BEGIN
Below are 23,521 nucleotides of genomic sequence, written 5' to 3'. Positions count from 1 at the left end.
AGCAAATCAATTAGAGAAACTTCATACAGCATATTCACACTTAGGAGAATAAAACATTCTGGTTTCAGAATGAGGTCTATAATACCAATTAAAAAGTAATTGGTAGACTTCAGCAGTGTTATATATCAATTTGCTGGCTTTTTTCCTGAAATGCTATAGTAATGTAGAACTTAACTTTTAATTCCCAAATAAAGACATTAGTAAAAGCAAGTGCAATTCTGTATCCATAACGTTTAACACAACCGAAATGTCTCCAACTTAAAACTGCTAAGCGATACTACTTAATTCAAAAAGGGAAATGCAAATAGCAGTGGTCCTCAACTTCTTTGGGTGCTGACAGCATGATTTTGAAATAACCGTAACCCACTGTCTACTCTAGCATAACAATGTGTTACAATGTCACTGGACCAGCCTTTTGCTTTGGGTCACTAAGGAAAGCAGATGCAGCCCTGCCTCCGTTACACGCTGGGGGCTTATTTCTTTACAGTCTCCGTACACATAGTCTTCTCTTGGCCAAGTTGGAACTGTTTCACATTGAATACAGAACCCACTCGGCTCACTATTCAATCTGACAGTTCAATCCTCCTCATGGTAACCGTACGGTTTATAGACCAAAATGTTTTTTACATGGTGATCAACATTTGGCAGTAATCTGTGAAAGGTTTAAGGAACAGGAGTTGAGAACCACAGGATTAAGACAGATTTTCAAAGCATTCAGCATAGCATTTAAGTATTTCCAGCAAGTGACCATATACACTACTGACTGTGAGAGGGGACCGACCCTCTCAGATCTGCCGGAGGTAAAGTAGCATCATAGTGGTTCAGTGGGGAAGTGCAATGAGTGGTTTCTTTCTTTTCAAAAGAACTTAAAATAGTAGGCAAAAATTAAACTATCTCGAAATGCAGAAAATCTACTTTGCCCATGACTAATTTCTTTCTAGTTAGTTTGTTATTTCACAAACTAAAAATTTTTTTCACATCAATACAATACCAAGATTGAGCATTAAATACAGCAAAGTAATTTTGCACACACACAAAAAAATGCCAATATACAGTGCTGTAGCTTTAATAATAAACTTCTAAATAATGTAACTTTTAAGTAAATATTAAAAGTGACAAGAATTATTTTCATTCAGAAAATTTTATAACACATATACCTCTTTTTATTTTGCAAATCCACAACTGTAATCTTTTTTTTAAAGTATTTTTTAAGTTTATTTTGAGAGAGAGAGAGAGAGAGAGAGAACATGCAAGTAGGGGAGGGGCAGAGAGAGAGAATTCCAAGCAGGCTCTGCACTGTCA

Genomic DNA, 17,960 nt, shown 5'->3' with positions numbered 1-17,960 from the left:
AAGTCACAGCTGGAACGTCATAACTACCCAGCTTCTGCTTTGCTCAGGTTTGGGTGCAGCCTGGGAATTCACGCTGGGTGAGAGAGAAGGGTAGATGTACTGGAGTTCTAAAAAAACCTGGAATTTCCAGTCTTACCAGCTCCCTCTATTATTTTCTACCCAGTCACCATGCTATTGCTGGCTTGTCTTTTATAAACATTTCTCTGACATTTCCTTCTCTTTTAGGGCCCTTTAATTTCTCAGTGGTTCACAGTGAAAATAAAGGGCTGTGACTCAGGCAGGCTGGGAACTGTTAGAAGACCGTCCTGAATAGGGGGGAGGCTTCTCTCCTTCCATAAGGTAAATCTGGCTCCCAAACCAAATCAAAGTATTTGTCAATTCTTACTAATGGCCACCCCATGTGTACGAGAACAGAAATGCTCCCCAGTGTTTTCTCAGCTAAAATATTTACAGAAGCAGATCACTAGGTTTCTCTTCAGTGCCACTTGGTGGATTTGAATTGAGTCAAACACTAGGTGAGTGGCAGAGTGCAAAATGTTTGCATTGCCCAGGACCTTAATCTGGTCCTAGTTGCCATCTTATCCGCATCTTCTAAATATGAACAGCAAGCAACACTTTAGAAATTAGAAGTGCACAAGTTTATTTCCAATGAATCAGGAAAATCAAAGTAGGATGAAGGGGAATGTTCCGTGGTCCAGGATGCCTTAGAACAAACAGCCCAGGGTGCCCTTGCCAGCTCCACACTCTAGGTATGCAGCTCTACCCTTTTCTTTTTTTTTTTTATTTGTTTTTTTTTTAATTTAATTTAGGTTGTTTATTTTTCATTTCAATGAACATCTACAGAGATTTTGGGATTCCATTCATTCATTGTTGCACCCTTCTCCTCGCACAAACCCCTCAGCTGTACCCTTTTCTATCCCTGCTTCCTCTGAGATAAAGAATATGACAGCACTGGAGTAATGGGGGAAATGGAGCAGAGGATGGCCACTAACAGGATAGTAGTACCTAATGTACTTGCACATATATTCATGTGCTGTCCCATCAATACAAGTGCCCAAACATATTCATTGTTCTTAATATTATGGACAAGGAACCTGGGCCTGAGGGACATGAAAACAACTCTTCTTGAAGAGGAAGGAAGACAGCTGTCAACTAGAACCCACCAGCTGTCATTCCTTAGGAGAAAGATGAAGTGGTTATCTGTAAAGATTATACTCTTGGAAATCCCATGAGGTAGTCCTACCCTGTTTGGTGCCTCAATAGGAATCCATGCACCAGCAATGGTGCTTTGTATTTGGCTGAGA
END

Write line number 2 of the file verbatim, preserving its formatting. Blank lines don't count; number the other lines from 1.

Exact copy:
AGCAAATCAATTAGAGAAACTTCATACAGCATATTCACACTTAGGAGAATAAAACATTCTGGTTTCAGAATGAGGTCTATAATACCAATTAAAAAGTAATTGGTAGACTTCAGCAGTGTTATATATCAATTTGCTGGCTTTTTTCCTGAAATGCTATAGTAATGTAGAACTTAACTTTTAATTCCCAAATAAAGACATTAGTAAAAGCAAGTGCAATTCTGTATCCATAACGTTTAACACAACCGAAATGTCTCCAACTTAAAACTGCTAAGCGATACTACTTAATTCAAAAAGGGAAATGCAAATAGCAGTGGTCCTCAACTTCTTTGGGTGCTGACAGCATGATTTTGAAATAACCGTAACCCACTGTCTACTCTAGCATAACAATGTGTTACAATGTCACTGGACCAGCCTTTTGCTTTGGGTCACTAAGGAAAGCAGATGCAGCCCTGCCTCCGTTACACGCTGGGGGCTTATTTCTTTACAGTCTCCGTACACATAGTCTTCTCTTGGCCAAGTTGGAACTGTTTCACATTGAATACAGAACCCACTCGGCTCACTATTCAATCTGACAGTTCAATCCTCCTCATGGTAACCGTACGGTTTATAGACCAAAATGTTTTTTACATGGTGATCAACATTTGGCAGTAATCTGTGAAAGGTTTAAGGAACAGGAGTTGAGAACCACAGGATTAAGACAGATTTTCAAAGCATTCAGCATAGCATTTAAGTATTTCCAGCAAGTGACCATATACACTACTGACTGTGAGAGGGGACCGACCCTCTCAGATCTGCCGGAGGTAAAGTAGCATCATAGTGGTTCAGTGGGGAAGTGCAATGAGTGGTTTCTTTCTTTTCAAAAGAACTTAAAATAGTAGGCAAAAATTAAACTATCTCGAAATGCAGAAAATCTACTTTGCCCATGACTAATTTCTTTCTAGTTAGTTTGTTATTTCACAAACTAAAAATTTTTTTCACATCAATACAATACCAAGATTGAGCATTAAATACAGCAAAGTAATTTTGCACACACACAAAAAAATGCCAATATACAGTGCTGTAGCTTTAATAATAAACTTCTAAATAATGTAACTTTTAAGTAAATATTAAAAGTGACAAGAATTATTTTCATTCAGAAAATTTTATAACACATATACCTCTTTTTATTTTGCAAATCCACAACTGTAATCTTTTTTTTAAAGTATTTTTTAAGTTTATTTTGAGAGAGAGAGAGAGAGAGAGAGAACATGCAAGTAGGGGAGGGGCAGAGAGAGAGAATTCCAAGCAGGCTCTGCACTGTCA